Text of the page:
We’d like to encourage the readers to share their own thoughts and/or experience.

Here are some questions that might help your reflection:

  • Do you have any examples of non-traditional classroom teaching in your own cultural context?
  • What role does collaboration have in your students’ learning and/or classroom environment?
  • What role do emotions have in your students’ learning?



Curiouser and curiouser … fostering autonomy through language awareness (by Gillian Mansfield)



When I think of learner autonomy, a particular Erasmus student always comes to mind. It was quite a few years ago now, but I always use him as an example of how he took his learning of Italian into his own hands. He had been seconded to the University Language Centre in Parma to get some inside experience on language teaching with a view to taking it up as a career. I was curious to see a little notebook he brought in one morning and proudly showed me the number of new words he had learnt just by looking out of the window on the bus as he came to the university campus. He had decided that day to jot down some shop names that either he wasn’t very familiar with or that he realised had been coined to attract potential customers. So on this particular occasion, he had come up with words like “spaghetteria”, “paninoteca”  “birreria” that have now practically become part of everyday Italian. He noted the suffixes –eria and –teca and realised how they had been used in combination with typical food terms. We then discussed other tasks he could carry out when walking round the town – how many English words could he see in shop fronts, how many spelling mistakes could he find and then account for them (e.g. “Snek” bar written as it would be pronounced in Italian). I suggested using his camera too (it was before the era of the smartphone!) to build up a corpus of real life examples.

Encouraging learners to notice the language and culture around them whether they are at home or abroad, takes them outside the traditional confines of the language classroom and helps foster the critical reflection needed to develop language skills. I now suggest my students use their smartphones and snap photos of language examples they find interesting and can share with their peers in the class online forum. The important thing is to plant the seed in their minds that they must be curious about language, not only the language they are learning but also their mother tongue. It’s amazing what they can come up with that will prompt others to look for themselves. One of my classic “stimulants” in my translation class that has sent students “viral” is the following snapshot that some English Erasmus students took when I asked them to develop their powers of observation as they walked round the town, not only noting new words as their colleague above, but also bad or inappropriate translations:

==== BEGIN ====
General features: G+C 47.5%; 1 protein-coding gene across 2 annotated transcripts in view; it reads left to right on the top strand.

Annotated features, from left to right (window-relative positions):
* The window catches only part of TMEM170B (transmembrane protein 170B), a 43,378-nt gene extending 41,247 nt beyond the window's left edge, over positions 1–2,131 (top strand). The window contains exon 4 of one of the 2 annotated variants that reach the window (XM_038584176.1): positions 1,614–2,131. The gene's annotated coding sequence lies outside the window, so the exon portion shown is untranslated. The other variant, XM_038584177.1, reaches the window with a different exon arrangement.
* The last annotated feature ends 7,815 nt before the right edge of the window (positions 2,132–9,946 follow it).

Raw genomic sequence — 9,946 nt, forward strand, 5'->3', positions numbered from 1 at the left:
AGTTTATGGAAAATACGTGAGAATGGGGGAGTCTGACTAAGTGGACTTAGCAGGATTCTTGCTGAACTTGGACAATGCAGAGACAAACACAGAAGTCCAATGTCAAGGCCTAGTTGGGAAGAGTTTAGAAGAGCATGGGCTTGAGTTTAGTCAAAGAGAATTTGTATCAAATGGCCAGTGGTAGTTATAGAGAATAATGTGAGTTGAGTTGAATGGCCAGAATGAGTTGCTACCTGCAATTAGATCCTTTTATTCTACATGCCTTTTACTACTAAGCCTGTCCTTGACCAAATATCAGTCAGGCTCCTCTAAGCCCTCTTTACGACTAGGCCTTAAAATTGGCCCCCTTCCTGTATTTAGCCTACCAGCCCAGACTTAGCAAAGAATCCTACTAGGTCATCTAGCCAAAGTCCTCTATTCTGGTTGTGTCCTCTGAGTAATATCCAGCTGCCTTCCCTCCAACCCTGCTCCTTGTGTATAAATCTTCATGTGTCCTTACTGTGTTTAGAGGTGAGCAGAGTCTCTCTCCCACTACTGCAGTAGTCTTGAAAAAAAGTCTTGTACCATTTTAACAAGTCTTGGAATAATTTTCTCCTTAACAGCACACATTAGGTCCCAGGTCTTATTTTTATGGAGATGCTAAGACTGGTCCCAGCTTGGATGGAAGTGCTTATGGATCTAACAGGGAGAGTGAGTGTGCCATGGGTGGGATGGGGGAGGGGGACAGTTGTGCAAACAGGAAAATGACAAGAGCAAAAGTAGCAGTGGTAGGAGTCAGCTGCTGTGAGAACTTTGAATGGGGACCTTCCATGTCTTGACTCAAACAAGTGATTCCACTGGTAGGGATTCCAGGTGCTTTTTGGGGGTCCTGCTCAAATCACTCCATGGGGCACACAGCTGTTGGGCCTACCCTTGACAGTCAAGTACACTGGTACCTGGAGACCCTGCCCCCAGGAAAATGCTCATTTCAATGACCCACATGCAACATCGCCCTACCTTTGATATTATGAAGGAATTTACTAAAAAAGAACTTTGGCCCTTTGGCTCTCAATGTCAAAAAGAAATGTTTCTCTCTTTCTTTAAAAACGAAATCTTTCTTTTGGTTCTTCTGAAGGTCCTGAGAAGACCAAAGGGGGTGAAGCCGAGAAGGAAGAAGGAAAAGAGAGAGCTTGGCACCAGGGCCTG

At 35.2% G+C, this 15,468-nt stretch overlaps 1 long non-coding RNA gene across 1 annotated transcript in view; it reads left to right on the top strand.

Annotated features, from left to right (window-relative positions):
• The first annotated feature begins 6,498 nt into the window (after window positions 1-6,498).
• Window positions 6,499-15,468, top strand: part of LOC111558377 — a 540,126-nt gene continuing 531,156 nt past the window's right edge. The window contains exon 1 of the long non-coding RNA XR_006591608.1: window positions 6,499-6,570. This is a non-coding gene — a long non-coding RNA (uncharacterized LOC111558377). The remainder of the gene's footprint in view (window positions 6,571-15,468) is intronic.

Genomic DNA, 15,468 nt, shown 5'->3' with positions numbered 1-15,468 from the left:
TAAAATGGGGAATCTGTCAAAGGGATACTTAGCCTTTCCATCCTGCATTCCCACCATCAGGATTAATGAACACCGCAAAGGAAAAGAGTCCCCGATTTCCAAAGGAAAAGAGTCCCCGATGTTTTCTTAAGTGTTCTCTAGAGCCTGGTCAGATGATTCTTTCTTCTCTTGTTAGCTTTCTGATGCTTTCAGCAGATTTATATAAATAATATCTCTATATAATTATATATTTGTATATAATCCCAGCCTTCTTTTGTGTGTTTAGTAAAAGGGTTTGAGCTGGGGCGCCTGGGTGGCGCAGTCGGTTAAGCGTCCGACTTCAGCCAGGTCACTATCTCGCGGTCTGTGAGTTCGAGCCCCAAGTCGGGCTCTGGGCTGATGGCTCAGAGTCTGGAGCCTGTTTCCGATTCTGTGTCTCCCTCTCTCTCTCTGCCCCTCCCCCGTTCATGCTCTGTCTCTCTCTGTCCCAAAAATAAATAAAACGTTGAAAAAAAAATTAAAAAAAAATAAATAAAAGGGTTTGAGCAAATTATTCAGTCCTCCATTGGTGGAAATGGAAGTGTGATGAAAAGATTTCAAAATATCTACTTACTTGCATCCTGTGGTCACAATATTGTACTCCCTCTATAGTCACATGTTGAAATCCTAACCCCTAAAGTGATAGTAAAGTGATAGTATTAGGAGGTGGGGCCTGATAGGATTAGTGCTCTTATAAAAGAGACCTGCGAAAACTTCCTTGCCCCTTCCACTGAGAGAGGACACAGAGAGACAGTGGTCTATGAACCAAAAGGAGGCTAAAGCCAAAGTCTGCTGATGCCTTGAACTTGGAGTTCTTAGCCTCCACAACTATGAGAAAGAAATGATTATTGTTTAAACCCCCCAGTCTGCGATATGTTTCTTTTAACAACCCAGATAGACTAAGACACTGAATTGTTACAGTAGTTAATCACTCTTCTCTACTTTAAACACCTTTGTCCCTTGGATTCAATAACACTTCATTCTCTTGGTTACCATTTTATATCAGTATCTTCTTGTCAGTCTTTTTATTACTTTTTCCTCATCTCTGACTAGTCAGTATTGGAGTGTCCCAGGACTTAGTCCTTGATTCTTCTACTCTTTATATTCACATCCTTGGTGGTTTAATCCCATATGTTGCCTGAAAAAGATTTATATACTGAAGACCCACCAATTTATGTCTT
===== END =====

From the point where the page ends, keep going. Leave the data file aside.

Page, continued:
This was just one instance, but also a collection of restaurant menus, clearly a result of machine translation, are another source of hilarity and occasion to use language skills. I further developed the idea of critical reflection with my Italian students learning English and also translation skills. The above photo sent them off to surf the net and find examples of their own to post on the class forum, adding a comment too on what they found. Further to this kind of identifying and correcting errors, another fruitful activity is to launch the idea of studying similar but not identical messages, as in adverts, easily retrievable in magazines or online, or any other area of particular interest (sport, cinema,…) to the individual.